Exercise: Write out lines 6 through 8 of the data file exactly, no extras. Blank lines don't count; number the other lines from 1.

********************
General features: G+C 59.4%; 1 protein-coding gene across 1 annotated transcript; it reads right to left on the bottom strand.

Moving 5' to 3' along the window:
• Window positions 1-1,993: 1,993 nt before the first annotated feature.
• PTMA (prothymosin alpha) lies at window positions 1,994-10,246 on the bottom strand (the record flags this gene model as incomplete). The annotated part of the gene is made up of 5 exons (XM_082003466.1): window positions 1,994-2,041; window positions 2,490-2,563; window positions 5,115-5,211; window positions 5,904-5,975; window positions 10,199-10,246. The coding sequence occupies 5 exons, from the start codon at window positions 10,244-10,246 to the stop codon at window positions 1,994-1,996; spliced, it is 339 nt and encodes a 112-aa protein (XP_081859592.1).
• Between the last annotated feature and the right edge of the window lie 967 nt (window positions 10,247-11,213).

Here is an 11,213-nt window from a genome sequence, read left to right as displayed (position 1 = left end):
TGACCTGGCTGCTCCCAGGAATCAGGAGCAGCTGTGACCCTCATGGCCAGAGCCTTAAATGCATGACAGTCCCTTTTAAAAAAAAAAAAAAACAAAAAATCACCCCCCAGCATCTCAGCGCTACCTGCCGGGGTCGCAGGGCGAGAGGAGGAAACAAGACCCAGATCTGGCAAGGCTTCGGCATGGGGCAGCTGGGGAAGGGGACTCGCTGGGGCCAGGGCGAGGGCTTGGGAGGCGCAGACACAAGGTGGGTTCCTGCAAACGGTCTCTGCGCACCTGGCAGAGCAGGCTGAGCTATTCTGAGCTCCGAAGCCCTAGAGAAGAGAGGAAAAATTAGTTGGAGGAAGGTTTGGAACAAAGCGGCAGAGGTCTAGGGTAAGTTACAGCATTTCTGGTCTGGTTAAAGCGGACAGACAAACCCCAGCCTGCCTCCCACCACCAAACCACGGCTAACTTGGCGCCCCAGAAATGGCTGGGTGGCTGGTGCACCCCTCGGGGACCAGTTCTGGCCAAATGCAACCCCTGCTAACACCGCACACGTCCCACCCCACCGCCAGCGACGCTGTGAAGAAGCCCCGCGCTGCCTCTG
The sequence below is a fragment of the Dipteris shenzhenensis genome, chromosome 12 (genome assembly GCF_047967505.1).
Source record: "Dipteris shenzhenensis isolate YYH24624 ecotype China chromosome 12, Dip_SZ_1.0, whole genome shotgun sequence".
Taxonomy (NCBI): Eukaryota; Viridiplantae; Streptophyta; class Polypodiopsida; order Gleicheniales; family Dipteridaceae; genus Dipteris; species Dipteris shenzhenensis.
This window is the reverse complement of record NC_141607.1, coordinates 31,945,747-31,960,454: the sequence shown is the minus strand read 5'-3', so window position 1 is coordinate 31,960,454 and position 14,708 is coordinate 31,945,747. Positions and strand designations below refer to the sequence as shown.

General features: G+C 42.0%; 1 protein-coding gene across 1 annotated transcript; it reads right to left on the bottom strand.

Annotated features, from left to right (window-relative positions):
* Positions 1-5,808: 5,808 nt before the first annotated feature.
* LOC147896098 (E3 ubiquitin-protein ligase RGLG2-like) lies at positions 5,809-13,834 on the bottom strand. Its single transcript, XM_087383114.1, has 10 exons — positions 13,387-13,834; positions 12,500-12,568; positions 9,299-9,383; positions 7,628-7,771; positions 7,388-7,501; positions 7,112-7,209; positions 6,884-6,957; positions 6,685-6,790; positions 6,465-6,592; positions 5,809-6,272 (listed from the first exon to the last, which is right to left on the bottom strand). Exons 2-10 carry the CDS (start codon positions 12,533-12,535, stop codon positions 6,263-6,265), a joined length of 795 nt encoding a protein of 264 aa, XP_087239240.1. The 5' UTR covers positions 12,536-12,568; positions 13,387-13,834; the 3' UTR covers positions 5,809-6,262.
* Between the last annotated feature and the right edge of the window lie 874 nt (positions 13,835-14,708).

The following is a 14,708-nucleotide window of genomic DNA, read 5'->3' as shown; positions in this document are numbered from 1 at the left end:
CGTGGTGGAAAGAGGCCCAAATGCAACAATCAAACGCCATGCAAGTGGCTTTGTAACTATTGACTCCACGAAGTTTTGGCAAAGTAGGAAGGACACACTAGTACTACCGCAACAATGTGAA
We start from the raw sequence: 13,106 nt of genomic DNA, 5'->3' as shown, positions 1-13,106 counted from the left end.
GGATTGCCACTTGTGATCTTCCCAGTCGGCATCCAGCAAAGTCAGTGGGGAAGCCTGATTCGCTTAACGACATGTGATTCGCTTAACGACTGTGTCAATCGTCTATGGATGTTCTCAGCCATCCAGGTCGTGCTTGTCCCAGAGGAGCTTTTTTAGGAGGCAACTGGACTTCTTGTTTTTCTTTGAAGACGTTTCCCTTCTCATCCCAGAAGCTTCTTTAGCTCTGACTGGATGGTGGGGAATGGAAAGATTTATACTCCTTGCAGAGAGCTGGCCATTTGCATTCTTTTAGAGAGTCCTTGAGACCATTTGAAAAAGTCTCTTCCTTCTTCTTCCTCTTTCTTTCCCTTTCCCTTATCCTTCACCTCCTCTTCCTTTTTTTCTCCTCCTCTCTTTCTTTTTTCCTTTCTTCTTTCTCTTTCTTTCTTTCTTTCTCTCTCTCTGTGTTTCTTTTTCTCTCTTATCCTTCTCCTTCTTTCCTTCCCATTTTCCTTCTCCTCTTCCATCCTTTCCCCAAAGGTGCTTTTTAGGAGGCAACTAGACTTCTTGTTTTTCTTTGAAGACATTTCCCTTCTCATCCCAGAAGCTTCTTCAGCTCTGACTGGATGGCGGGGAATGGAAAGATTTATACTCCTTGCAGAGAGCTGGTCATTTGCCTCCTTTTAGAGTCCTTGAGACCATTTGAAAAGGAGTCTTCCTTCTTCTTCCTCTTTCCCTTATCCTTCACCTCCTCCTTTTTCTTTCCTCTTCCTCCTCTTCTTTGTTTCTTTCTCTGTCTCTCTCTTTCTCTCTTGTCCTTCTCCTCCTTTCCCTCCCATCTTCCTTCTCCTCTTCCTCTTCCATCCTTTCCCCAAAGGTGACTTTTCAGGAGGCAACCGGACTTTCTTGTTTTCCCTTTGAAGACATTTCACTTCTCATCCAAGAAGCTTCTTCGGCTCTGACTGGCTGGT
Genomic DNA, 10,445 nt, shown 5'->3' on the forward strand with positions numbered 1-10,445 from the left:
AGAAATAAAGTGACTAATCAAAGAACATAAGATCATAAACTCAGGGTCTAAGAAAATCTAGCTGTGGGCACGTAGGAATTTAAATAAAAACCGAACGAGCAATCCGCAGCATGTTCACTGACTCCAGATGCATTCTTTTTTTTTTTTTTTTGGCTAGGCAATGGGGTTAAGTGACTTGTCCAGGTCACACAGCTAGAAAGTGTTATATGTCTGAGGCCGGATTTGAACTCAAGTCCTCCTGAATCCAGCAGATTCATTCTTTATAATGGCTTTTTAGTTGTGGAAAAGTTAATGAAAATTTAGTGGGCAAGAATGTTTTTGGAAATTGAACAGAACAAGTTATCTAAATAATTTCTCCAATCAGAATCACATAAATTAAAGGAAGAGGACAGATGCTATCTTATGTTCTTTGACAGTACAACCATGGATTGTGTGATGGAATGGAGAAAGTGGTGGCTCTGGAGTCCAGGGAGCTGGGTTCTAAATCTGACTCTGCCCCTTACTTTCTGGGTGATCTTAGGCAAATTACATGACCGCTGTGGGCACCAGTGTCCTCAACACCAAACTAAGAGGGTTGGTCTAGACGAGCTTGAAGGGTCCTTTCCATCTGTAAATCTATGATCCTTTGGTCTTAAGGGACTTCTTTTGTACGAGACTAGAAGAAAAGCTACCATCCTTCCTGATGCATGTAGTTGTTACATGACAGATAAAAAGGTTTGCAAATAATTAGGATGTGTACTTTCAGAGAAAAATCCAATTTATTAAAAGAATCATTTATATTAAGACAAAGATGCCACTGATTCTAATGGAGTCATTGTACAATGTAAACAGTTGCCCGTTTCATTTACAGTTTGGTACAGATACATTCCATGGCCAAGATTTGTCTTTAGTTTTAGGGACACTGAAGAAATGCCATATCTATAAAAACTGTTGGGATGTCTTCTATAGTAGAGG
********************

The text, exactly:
Here is an 11,213-nt window from a genome sequence, read left to right as displayed (position 1 = left end):
TGACCTGGCTGCTCCCAGGAATCAGGAGCAGCTGTGACCCTCATGGCCAGAGCCTTAAATGCATGACAGTCCCTTTTAAAAAAAAAAAAAAACAAAAAATCACCCCCCAGCATCTCAGCGCTACCTGCCGGGGTCGCAGGGCGAGAGGAGGAAACAAGACCCAGATCTGGCAAGGCTTCGGCATGGGGCAGCTGGGGAAGGGGACTCGCTGGGGCCAGGGCGAGGGCTTGGGAGGCGCAGACACAAGGTGGGTTCCTGCAAACGGTCTCTGCGCACCTGGCAGAGCAGGCTGAGCTATTCTGAGCTCCGAAGCCCTAGAGAAGAGAGGAAAAATTAGTTGGAGGAAGGTTTGGAACAAAGCGGCAGAGGTCTAGGGTAAGTTACAGCATTTCTGGTCTGGTTAAAGCGGACAGACAAACCCCAGCCTGCCTCCCACCACCAAACCACGGCTAACTTGGCGCCCCAGAAATGGCTGGGTGGCTGGTGCACCCCTCGGGGACCAGTTCTGGCCAAATGCAACCCCTGCTAACACCGCACACGTCCCACCCCACCGCCAGCGACGCTGTGAAGAAGCCCCGCGCTGCCTCTG
The sequence below is a fragment of the Dipteris shenzhenensis genome, chromosome 12 (genome assembly GCF_047967505.1).